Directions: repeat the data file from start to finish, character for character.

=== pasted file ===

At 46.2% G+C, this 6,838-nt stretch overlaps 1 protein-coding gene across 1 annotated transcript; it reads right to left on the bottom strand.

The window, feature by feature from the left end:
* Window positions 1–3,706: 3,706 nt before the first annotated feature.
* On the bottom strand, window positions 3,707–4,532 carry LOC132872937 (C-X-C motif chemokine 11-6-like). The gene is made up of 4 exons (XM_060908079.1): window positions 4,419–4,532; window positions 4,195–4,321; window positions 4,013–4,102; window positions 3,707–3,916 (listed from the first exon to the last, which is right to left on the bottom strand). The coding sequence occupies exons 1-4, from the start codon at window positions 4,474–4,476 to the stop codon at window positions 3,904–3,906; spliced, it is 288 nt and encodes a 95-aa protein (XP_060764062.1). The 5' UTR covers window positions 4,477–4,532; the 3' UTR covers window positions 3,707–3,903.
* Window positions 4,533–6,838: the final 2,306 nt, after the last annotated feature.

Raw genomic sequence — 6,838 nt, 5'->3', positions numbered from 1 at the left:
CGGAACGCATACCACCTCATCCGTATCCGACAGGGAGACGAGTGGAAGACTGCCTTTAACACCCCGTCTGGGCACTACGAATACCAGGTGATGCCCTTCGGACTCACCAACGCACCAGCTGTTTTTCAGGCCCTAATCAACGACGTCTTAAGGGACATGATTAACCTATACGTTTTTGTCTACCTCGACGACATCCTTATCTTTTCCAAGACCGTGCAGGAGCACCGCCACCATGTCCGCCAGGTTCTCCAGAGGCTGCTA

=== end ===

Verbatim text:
At 46.2% G+C, this 6,838-nt stretch overlaps 1 protein-coding gene across 1 annotated transcript; it reads right to left on the bottom strand.

The window, feature by feature from the left end:
* Window positions 1–3,706: 3,706 nt before the first annotated feature.
* On the bottom strand, window positions 3,707–4,532 carry LOC132872937 (C-X-C motif chemokine 11-6-like). The gene is made up of 4 exons (XM_060908079.1): window positions 4,419–4,532; window positions 4,195–4,321; window positions 4,013–4,102; window positions 3,707–3,916 (listed from the first exon to the last, which is right to left on the bottom strand). The coding sequence occupies exons 1-4, from the start codon at window positions 4,474–4,476 to the stop codon at window positions 3,904–3,906; spliced, it is 288 nt and encodes a 95-aa protein (XP_060764062.1). The 5' UTR covers window positions 4,477–4,532; the 3' UTR covers window positions 3,707–3,903.
* Window positions 4,533–6,838: the final 2,306 nt, after the last annotated feature.

Raw genomic sequence — 6,838 nt, 5'->3', positions numbered from 1 at the left:
CGGAACGCATACCACCTCATCCGTATCCGACAGGGAGACGAGTGGAAGACTGCCTTTAACACCCCGTCTGGGCACTACGAATACCAGGTGATGCCCTTCGGACTCACCAACGCACCAGCTGTTTTTCAGGCCCTAATCAACGACGTCTTAAGGGACATGATTAACCTATACGTTTTTGTCTACCTCGACGACATCCTTATCTTTTCCAAGACCGTGCAGGAGCACCGCCACCATGTCCGCCAGGTTCTCCAGAGGCTGCTA